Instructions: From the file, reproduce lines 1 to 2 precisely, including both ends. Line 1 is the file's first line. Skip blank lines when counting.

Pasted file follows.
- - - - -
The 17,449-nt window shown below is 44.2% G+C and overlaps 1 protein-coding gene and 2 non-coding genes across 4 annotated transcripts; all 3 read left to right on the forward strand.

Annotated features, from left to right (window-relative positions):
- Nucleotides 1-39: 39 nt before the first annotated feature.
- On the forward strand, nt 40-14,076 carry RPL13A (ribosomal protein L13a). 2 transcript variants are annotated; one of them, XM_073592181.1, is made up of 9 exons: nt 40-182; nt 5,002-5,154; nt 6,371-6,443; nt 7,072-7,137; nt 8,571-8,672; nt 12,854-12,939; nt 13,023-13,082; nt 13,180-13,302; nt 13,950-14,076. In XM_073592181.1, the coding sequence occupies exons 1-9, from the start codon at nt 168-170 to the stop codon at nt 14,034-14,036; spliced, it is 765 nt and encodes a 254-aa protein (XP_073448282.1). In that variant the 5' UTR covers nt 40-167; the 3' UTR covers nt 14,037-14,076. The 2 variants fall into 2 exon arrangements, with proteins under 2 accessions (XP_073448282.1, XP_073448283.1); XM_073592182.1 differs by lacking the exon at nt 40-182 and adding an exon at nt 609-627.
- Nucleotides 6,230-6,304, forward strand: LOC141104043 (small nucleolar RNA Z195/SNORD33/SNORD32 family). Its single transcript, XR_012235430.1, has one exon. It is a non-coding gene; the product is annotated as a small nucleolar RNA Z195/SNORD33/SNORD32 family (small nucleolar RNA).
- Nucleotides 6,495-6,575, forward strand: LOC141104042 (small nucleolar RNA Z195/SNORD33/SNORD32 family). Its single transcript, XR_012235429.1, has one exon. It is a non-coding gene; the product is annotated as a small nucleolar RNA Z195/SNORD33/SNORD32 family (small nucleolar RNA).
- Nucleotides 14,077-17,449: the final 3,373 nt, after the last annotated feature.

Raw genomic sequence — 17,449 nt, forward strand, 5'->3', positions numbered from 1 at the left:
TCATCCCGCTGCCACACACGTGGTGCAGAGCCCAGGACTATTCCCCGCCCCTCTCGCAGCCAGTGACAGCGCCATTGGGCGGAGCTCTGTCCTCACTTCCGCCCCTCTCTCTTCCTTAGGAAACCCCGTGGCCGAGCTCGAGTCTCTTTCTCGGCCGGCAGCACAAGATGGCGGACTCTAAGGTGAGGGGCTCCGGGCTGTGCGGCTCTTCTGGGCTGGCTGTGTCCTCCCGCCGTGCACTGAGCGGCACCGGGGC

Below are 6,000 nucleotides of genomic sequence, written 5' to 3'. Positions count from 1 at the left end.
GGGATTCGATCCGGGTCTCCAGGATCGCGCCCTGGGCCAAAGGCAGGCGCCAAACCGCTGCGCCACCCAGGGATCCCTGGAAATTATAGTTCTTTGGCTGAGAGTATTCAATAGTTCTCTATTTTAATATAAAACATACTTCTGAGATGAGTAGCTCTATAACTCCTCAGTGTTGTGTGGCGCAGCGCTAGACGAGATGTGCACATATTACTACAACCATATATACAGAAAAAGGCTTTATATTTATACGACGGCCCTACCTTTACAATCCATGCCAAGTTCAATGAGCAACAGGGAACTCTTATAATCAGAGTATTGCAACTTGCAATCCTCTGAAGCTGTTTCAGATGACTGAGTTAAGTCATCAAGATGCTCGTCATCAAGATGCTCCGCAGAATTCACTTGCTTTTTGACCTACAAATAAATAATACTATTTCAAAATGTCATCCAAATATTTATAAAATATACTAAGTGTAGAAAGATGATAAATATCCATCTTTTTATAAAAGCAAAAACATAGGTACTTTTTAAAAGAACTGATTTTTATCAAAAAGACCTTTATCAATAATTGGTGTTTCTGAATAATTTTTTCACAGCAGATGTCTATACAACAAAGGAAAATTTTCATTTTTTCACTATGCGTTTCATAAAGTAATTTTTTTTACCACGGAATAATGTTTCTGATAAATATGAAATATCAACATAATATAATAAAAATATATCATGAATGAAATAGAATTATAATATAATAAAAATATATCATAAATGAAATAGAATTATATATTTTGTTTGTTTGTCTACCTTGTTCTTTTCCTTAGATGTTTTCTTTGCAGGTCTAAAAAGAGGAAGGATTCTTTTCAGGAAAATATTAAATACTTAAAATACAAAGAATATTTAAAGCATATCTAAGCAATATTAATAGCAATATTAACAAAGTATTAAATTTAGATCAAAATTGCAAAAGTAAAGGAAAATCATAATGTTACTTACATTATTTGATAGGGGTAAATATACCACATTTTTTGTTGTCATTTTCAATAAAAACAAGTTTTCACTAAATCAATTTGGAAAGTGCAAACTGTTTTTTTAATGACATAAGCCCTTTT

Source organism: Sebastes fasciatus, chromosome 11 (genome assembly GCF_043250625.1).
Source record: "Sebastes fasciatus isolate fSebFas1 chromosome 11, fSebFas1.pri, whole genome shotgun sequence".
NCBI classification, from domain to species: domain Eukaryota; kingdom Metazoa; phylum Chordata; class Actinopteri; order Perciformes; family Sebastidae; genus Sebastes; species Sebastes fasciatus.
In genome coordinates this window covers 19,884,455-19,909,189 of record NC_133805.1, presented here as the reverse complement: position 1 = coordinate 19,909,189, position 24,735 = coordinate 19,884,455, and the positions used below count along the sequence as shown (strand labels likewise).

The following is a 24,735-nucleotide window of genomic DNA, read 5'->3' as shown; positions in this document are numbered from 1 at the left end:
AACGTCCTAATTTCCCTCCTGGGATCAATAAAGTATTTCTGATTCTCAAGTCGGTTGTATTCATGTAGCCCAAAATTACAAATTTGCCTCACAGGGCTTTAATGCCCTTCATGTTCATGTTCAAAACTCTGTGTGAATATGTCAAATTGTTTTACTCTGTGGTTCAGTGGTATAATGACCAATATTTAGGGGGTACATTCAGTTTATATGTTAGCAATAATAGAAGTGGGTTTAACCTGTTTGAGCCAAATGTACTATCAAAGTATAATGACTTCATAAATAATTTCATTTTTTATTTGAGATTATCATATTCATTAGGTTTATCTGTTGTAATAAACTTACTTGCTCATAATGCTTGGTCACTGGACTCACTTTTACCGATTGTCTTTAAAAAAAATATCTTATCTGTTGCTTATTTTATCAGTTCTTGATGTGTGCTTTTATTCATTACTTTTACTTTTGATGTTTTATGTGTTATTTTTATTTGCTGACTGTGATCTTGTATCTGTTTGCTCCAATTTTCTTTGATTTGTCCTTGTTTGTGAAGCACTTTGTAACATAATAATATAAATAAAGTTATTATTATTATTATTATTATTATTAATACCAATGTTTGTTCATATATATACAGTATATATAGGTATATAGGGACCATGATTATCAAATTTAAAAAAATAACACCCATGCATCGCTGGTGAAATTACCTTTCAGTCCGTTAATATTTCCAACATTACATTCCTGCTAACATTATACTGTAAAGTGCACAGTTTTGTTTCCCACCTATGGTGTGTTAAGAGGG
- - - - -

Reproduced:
The 17,449-nt window shown below is 44.2% G+C and overlaps 1 protein-coding gene and 2 non-coding genes across 4 annotated transcripts; all 3 read left to right on the forward strand.

Annotated features, from left to right (window-relative positions):